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A civil rights organization is banding with a local lawmaker to push for gun safety legislation after a recent shooting at an Albuquerque middle school left one 13-year-old dead and another charged with murder.
Harold Bailey, president of the National Association for the Advancement of Colored People in Albuquerque, joined state Rep. Pamelya Herndon, D-Albuquerque, on Saturday to announce the drafting of the Bennie Hargrove Gun Safety Act.
Juan Saucedo Jr., an eighth grader at Washington Middle School, is accused of fatally shooting his classmate Hargrove during lunch break on Aug. 13. Authorities said Saucedo Jr. had taken the gun from his father.
Authorities are investigating whether the father will face charges in the case.
“Bennie was shot not one time, not two times, but six times. Could it have been prevented? The answer to that question is absolutely yes,” Herndon said during a news conference at Mount Olive Baptist Church in Albuquerque. “All we are asking is that individuals who decide and determine that they want to have control of a handgun, or any type of weapon, that you control it in a safe and secure manner. …
“Had that happened on that Friday afternoon … today we would not be here honoring the life of Bennie Hargrove.”
Herndon said the legislation, the specifics of which are still being worked out, seeks to charge anyone who does not secure their firearms with a fourth-degree felony.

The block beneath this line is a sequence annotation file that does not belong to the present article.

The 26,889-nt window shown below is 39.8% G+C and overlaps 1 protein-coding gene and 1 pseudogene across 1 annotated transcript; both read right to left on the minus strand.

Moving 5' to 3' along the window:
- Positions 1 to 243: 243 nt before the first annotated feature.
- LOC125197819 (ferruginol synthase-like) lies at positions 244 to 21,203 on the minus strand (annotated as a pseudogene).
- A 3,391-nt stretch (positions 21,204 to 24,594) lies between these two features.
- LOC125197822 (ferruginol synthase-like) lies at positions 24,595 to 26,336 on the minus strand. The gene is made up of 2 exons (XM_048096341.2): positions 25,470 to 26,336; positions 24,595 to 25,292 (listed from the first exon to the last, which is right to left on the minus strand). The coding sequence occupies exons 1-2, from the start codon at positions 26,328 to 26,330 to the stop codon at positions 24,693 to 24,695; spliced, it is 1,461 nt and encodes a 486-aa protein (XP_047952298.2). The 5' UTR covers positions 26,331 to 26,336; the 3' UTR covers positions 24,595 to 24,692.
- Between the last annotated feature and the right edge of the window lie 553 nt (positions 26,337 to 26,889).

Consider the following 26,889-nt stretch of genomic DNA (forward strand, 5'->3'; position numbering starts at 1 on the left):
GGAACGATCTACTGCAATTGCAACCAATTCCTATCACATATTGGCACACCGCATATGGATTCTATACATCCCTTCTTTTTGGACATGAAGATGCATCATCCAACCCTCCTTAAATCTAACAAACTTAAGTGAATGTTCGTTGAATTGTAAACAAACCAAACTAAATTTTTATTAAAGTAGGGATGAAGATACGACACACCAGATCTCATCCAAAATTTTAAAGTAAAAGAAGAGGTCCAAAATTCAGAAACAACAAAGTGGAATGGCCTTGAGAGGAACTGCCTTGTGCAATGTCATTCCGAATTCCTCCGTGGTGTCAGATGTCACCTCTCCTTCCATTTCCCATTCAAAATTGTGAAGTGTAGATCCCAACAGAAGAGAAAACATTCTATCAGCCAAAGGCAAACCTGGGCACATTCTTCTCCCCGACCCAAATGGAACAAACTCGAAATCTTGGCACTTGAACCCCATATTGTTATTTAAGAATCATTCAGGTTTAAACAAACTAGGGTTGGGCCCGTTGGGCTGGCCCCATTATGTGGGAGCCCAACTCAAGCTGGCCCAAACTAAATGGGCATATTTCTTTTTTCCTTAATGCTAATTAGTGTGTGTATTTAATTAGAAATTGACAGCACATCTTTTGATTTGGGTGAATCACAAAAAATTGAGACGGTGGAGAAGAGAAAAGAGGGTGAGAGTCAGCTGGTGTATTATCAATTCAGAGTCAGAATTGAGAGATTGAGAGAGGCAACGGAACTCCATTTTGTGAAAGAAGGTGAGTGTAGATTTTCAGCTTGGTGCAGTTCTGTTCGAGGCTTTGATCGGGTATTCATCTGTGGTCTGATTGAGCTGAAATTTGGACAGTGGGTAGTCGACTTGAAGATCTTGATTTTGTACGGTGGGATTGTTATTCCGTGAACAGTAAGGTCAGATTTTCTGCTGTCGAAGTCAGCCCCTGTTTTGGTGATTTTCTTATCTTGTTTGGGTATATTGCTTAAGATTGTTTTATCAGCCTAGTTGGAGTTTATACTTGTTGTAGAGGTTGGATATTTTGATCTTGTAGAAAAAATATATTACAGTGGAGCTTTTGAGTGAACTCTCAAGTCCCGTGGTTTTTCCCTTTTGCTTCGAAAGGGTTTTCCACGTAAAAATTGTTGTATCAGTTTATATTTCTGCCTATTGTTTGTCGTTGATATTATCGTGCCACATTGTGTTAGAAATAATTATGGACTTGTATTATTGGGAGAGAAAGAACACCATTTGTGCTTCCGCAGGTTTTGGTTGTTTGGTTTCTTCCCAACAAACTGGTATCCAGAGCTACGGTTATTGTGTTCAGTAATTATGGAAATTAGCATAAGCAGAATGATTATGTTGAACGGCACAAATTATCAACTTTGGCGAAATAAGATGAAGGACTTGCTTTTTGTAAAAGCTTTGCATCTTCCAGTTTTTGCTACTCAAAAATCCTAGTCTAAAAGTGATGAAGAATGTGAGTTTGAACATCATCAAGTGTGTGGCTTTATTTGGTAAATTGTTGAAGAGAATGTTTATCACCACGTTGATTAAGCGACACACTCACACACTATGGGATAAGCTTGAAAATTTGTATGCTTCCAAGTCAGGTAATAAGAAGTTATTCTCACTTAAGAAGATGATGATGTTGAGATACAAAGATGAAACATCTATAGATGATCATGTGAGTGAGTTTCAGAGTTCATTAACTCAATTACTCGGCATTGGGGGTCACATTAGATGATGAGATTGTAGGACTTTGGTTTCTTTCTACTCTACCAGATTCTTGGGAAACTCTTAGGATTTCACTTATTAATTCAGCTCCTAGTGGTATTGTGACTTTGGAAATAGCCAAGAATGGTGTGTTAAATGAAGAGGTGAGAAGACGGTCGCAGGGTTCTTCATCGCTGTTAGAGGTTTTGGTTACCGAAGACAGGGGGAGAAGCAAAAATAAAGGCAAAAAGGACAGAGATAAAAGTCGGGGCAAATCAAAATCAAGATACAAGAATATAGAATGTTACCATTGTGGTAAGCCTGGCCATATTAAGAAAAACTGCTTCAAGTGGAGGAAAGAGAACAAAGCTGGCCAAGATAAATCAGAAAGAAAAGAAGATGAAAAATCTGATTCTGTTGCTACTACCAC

Bailey said the NAACP is particularly concerned with parents or adults who do not secure their guns and those guns end up in the hands of children. He said there must be consequences.
“We have a problem here in Albuquerque and America: Our youth are becoming gangsters and killers at 12 and 13 years of age. We must address this phenomenon, consequences should be proportionate to the crime,” Bailey said, noting that Saucedo Jr.’s maximum possible sentence of eight years is “not enough.”
“Eight years is too generous for such a violent, ruthless and, apparently, premeditated killing,” he said.
Authorities say numerous children, school staff and others saw Hargrove fatally shot near the east end of the school near Downtown. Classmates told police Saucedo Jr. had shown the gun to others beforehand and Hargrove had tried to get Saucedo Jr. to stop bullying his friends when he was shot.
Hargrove’s mother, Collette Wise, clutched tear-soaked tissues and spoke briefly during the Saturday news conference, telling the crowd that the family is still hurting from the loss of Hargrove and wants justice to be served.